Saturday, May 20, 2006

My Earliest Recyling Memories

By the end of World War II, iron and steel were pretty hard to come by for domestic use, so there was a strong emphasis on recyling even the most mundane sources of metals. That's why one of my earliest grade school memories was of the competition between the classes to see who could collect the most coat hangers!

There was also a big todo made over paper drives, too. They would mark off sections of the sidewalk by the school for each grade. Parents would collect bundled and tied newspapers from neighbors and family and deposit the stacks in the appropriate grade's area. This drive became quite an important social event for us, earning the winners all the bragging rights we would later learn to ascribe to such hallowed competitions as the Alabama-Auburn football game.

Our neighboring little town here in rural Alabama has been having good success for several months now with a recycling drop off facility at their Town Hall / Police Station parking lot, so we've been saving cardboard, glass, plastic, and aluminum cans, as well as newspapers for them. They're using the profits to fund their new Public Library. We're hoping they'll be successful, and we're doing our part.

The last time our little town tried something similar, it worked for awhile, and then some of the rednecks around here started putting their trash in the bins, and even stealing the aluminum cans! The town finally gave up, and did away with the whole project.

Does your town recycle? Do YOU recycle? Does your child's school still have paper drives or aluminum can drives?

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Ol' Lady said...

Nice blog. We recycle everything that we can in our house, from 'garbage' to clothes and anything else we can find. We are 2 adults and 1 teen (+ many vistis from other family. We put on an average less than 4 bags a month in the land fill. Also if we need something (clothes or household item) we start at second hand shops and garage sales then proceed to store I would rather reuse, to help the environment and my pocket book.

Dirty Butter said...

Glad to have you stop by, "ol' lady"! We very rarely have more than one white kitchen garbage bag a week, either, but there are just the two of us.

We recycle boxes and styrofoam for packing our Internet sales items, and use cereal boxes for extra protection inside bubble envelopes for stuffed animals.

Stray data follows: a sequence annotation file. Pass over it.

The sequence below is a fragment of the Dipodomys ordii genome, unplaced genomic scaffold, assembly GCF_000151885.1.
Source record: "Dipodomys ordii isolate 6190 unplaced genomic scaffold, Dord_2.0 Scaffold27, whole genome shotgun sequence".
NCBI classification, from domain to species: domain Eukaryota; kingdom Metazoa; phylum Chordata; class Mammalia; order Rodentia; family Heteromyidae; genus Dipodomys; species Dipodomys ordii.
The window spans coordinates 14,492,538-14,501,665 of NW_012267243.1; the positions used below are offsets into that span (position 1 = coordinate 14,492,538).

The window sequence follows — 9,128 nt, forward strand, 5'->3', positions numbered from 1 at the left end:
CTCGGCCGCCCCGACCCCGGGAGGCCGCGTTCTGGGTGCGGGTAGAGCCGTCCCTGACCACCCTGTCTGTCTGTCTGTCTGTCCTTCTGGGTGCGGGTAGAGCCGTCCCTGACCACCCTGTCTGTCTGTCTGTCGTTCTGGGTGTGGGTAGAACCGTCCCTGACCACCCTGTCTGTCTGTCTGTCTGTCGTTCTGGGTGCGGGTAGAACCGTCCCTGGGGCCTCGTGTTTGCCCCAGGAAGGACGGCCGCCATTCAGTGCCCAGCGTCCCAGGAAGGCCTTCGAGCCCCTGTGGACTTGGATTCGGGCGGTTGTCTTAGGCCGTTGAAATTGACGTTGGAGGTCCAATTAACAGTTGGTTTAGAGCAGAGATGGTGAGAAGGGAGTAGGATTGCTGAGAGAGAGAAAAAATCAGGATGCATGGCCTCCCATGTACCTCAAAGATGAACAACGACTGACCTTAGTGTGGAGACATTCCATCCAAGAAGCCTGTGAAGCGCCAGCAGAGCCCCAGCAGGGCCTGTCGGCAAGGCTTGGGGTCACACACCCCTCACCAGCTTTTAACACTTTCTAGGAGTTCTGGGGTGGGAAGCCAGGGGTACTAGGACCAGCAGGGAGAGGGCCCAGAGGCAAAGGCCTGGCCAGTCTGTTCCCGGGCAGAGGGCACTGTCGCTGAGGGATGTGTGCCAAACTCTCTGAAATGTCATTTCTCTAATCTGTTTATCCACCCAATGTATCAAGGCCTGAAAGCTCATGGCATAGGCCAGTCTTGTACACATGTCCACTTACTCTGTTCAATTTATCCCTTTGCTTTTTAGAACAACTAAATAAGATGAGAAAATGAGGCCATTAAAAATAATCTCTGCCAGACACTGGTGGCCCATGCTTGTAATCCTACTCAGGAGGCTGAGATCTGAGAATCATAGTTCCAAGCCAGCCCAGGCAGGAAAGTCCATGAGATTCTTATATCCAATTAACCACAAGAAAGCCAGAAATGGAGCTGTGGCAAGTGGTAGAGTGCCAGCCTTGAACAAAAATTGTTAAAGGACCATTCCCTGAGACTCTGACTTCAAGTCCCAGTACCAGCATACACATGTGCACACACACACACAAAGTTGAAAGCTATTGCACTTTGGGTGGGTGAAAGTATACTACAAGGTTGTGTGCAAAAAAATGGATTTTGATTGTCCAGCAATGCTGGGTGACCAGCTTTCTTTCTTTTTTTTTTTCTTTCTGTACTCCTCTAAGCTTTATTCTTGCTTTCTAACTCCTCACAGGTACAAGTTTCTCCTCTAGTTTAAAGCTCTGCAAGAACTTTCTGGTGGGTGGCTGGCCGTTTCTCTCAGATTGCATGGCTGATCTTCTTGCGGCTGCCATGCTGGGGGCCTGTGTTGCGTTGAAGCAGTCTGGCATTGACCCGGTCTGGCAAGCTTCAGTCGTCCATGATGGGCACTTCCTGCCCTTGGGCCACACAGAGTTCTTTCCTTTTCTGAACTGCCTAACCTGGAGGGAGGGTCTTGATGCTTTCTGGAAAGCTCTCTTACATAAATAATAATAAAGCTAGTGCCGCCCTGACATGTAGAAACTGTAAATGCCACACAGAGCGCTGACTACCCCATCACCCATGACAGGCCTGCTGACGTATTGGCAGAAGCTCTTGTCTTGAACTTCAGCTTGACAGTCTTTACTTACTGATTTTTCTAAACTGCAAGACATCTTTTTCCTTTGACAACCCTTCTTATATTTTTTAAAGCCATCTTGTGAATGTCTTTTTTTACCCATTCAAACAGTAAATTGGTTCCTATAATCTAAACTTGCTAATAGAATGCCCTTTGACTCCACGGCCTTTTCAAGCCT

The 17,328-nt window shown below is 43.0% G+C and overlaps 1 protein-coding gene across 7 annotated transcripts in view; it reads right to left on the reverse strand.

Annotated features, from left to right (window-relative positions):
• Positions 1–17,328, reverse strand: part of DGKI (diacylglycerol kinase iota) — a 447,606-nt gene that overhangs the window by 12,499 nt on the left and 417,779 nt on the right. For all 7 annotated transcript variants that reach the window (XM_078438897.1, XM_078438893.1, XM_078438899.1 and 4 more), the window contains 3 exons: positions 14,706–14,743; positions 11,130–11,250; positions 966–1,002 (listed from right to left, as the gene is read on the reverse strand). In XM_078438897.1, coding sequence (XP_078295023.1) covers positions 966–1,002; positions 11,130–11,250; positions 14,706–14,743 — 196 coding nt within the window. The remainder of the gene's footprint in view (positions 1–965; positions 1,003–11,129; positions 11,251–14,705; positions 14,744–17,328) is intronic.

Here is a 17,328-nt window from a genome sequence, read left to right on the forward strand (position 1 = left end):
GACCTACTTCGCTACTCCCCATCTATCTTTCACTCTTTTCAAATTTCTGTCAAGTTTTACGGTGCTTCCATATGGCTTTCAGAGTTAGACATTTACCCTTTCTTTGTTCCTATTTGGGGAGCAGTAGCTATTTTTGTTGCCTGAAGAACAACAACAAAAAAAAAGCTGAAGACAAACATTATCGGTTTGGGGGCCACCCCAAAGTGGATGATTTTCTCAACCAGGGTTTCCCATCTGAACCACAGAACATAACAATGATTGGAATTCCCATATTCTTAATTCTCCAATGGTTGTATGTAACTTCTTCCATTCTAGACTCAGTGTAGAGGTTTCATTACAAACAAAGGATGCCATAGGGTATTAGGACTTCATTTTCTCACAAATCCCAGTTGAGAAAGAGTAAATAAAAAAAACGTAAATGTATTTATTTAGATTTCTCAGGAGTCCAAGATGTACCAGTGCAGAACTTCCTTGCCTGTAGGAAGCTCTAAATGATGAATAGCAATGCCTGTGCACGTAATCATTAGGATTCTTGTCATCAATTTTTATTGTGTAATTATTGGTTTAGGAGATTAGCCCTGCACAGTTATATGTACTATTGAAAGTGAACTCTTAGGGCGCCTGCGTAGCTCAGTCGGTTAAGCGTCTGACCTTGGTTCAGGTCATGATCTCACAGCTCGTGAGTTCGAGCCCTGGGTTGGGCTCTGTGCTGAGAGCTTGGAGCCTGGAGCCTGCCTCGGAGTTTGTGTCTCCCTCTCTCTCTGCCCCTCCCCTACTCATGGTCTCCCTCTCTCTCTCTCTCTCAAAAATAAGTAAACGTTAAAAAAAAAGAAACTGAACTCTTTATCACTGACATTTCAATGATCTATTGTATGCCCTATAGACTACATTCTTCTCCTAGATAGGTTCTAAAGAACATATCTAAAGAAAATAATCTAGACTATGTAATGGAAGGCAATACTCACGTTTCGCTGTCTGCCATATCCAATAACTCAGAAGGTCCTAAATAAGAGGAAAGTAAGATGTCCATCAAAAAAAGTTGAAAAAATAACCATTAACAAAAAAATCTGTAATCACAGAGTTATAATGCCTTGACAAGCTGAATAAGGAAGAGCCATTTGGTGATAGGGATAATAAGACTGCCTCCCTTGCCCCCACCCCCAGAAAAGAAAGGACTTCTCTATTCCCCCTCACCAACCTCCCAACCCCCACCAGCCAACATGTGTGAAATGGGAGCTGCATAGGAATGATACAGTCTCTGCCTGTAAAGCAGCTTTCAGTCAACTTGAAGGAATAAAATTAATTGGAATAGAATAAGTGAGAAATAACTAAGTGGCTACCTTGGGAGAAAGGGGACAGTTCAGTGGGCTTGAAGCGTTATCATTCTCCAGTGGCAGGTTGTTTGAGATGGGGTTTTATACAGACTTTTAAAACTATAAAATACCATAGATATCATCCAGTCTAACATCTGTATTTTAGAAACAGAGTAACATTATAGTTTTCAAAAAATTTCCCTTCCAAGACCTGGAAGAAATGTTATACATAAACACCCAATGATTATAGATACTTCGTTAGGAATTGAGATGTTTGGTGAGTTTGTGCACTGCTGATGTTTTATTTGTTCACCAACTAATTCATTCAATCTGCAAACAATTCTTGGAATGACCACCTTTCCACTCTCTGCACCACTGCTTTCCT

Mama Mouse said...

I remember paper drives with little fondness. I always had the job of packing the paper bundles into the trucks! ICK! LOL

Dirty Butter said...

LOL, Mama Mouse! Not exactly the way to instill the love of recycling into the heart of a young child, eh?

jan said...

We have a blue can for recyclables and a brown can for garbage in our city so it makes it easy for us to recycle.

I remember my grandmother used to wash aluminum foil and reuse it until it just fell apart. She also took old tires, filled them with dirt and planted flowers in the yard.

I enjoy your blog.

Dirty Butter said...

I had forgotten about my grandmother doing that! I'm not sure if my mother saved it, too, or not, but Grandma did, for sure!! I remember how dark and all wrinkledy it was and how she had a whole drawer full of flattened out pieces.

Thanks, Jan, for pulling that memory back from the mist of the past.

ashleymclure said...

Stopped through via blogazoo. I remember those recycling drives. Big piles of newspaper set up by classroom in taped/chalked off areas of a parking lot. I haven't thought about that in ages.

Anyway, I recycle aluminum, paper, magazines, plastic, etc.

Dirty Butter said...

Glad you stopped by, Ashley! We pass magazines around among older women in our church who can't afford to subscribe to them. That's the best kind of recycling, seems to me. They get a visit out of it, too.

CyberCelt said...


Our town has a recycling center due to the efforts of one man, Kyle Hahn. It is the Green Guy Recycling center.

The university here used to have a recycling center, but they closed it. That is when Mr. Hahn went to the city council to get help opening Green Guy. We all went in support of Kyle and it worked out okay.

Wal-Mart donated land, the city council made the garbage collector (who did not have recycling program) support Kyle with a percentage of profits.

That was many years ago and Green Guy is still there. Thank God.

I remember paper drives. I also remember when soda bottle were turned in for refund. A kid could make a nice bit of change picking up the discarded bottles for the refund.

Dirty Butter said...

I'm glad your town was able to get behind Kyle and make the recycling center a success.

Oh, how could I have forgotten about turning in coke bottles for spending money!! Thanks for reminding me, cybercelt!

Candace said...